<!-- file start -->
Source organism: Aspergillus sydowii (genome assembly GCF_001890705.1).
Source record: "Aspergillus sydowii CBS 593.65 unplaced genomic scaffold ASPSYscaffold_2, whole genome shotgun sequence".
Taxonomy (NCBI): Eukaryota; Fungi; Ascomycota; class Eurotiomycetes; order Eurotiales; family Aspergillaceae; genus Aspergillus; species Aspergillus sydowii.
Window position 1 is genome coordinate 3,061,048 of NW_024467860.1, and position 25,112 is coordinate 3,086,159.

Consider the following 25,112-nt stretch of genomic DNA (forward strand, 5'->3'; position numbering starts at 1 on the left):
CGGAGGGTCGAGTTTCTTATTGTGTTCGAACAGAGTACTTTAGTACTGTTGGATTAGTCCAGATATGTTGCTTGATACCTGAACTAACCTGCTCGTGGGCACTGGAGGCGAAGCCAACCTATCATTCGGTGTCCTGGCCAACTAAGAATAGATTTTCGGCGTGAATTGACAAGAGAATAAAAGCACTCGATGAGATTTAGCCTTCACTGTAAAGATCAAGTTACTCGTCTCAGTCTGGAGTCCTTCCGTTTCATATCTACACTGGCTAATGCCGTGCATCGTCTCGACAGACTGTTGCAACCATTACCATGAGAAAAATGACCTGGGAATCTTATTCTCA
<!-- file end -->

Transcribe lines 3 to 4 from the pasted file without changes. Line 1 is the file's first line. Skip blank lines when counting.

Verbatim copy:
Taxonomy (NCBI): Eukaryota; Fungi; Ascomycota; class Eurotiomycetes; order Eurotiales; family Aspergillaceae; genus Aspergillus; species Aspergillus sydowii.
Window position 1 is genome coordinate 3,061,048 of NW_024467860.1, and position 25,112 is coordinate 3,086,159.